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On Ned Block's “Troubles with Functionalism” (1978) and David Chalmers’s “Absent Qualia, Fading Qualia, Dancing Qualia” (1995).
If mental states are functional states, there couldn't be zombies, i.e., something functionally equivalent to you but which yet doesn't have qualia (a sense of "what it's like" to be you... an inner life). Yet Block claims that there could be such zombies: for example, a functional duplicate of you whose components are actually all the citizens of China acting according to signals broadcast by satellites according to algorithmic rules. Even if the resulting system acts like you, it obviously isn't conscious.
Chalmers argues that if you buy this story about functional zombies being physically possible, you'd then need to explain the experiences of a creature half way between you and the zombie (like if you replaced your neurons with little circuits one by one, each of which exactly duplicated the function of that neuron), but you can't: If you have an experience of being red, and the zombie (even though it claims to have such an experience) doesn't, would the half-you/half-zombie have half an experience? A pale pink experience? A washed-out grey experience? A dimming experience? Or is there some point at which the lights suddenly go off, so the halfway point would be equivalent to either the before or after depending on where that point is? Chalmers thinks that none of the possible descriptions makes sense, so Block's argument doesn't work and functionalism is left standing. What do you think?
Do you hate weird thought experiments like these like Seth does? Do you think like Wes that Block and Chalmers are really talking past each other, that Block is only attacking reductive functionalism, and Chalmers's argument only succeeds in defending nonreductive functionalism (i.e., function and mentality are correlated, or more specifically supervenient, but not actually one and the same)? Do you think like Mark that this is a totally separate issue than the hard problem (which Block and Chalmers both agree is a real problem that functionalism doesn't solve), and so the other guys should stop dragging the conversation back to that every single episode? Or are you like Dylan who didn't show up to this episode?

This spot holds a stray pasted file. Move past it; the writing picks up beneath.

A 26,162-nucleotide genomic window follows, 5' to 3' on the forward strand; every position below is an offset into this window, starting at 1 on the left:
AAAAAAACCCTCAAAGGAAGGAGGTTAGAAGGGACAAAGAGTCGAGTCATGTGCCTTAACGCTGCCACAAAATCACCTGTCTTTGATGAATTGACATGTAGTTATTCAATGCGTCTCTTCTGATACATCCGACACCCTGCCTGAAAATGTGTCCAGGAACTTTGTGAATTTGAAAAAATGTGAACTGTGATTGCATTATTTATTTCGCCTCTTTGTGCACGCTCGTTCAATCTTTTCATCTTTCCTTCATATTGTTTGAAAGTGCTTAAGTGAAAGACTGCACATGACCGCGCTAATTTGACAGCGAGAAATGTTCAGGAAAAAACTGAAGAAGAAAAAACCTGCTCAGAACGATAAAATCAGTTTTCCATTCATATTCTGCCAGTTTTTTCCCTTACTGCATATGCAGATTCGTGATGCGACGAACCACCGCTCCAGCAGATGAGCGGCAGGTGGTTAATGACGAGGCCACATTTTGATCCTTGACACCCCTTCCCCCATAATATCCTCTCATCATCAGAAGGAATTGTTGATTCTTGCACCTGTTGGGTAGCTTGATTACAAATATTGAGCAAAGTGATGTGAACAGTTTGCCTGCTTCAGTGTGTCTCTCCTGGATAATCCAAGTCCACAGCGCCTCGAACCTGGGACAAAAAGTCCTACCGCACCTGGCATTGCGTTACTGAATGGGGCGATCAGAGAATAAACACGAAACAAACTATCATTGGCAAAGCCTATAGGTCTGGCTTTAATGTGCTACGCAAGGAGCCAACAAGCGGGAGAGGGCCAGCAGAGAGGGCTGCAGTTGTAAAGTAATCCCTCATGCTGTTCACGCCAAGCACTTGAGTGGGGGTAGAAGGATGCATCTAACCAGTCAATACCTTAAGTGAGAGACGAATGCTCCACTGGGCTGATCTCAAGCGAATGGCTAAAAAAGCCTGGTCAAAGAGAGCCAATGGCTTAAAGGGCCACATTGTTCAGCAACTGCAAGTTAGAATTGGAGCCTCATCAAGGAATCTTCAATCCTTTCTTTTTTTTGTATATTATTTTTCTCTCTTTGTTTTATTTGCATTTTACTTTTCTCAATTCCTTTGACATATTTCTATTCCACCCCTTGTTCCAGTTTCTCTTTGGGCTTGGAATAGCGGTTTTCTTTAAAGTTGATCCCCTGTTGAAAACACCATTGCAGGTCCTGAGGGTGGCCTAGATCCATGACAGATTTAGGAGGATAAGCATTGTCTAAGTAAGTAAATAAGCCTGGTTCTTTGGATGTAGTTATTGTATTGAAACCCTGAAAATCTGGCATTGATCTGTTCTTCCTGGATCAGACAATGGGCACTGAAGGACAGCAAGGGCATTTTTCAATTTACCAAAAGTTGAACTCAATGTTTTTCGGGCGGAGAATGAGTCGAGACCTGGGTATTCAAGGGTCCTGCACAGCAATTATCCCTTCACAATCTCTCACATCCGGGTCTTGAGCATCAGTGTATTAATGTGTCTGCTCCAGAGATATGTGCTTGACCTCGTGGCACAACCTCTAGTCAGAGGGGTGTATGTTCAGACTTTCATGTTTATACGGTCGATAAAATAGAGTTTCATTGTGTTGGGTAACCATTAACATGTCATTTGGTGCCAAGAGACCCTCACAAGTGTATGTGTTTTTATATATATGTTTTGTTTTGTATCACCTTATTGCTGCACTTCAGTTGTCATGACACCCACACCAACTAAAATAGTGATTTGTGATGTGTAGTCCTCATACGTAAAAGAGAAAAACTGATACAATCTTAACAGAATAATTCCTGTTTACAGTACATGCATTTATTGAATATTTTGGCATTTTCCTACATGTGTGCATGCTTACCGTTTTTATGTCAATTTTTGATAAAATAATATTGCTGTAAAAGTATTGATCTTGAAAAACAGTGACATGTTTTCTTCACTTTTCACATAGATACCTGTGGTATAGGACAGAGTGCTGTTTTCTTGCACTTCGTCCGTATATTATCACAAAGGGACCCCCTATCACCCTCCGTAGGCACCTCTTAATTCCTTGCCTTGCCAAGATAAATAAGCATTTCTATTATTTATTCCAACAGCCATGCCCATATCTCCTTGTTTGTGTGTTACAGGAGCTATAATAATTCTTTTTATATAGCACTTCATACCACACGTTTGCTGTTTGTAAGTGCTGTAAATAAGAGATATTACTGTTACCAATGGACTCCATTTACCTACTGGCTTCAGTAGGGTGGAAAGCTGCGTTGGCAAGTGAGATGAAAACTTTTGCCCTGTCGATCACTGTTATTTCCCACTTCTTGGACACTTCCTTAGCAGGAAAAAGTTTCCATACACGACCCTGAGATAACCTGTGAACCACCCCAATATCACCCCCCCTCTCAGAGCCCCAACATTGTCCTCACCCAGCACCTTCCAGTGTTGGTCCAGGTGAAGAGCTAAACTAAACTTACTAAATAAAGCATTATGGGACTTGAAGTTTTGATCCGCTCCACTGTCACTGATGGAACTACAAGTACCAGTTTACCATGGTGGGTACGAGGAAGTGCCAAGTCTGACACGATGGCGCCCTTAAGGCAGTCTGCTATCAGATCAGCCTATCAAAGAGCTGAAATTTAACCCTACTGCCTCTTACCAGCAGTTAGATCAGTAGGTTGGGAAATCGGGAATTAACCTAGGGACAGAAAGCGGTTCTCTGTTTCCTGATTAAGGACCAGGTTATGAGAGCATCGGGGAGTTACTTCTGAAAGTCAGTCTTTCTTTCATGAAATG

Go start at our first philosophy of mind episode of this series if you want to understand everything here.
Continues with part two, or get the unbroken, ad-free Citizen Edition. Please support PEL!
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Richard McNelis says
I’m totally enjoying this series (even if I’m not sure y’all are), and your discussions helped me understand functionalism.
Patrick Higgins says
If an alien scientist was able to determine all of the physical inputs and outputs of human brains and formulate a fully functioning theory of mind without ever realizing that it actually produces a subjective experience–that it’s “like something” to be conscious–on the “inside,” doesn’t that put us in the same predicament with respect to computers? If the hypothetical alien scientist was wrong not to suspect that a “subjective experience” would arise from the neural activity of the brain, then who are we to say a computer or an AI capable of passing the Turing test wouldn’t have subjective experience arising from semiconductors? If one thinks the nature of subjective experience is tied intrinsically to the specific type of medium through which it exists–that of neurophysiology and chemistry–and not solely to information processing, and that therefore computers and AI can in principle never have subjective experience, then he/she would have to be ready to discard the original argument about the alien scientist, and with it the whole premise that the hard problem actually exists. It would seem contradictory to me to argue that there actually is a hard problem of consciousness while simultaneously arguing that an AI is, in principle, not capable of having a subjective experience by virtue of the components its mind is made out of. To me, what makes “the hard problem” so hard, and possibly unanswerable, is that even if an AI were sufficiently advanced enough to pass the Turing test, actually did have subjective experience, and was capable of communicating to us that it was having subjective experience, we would still not be able to take the AI’s word at face value.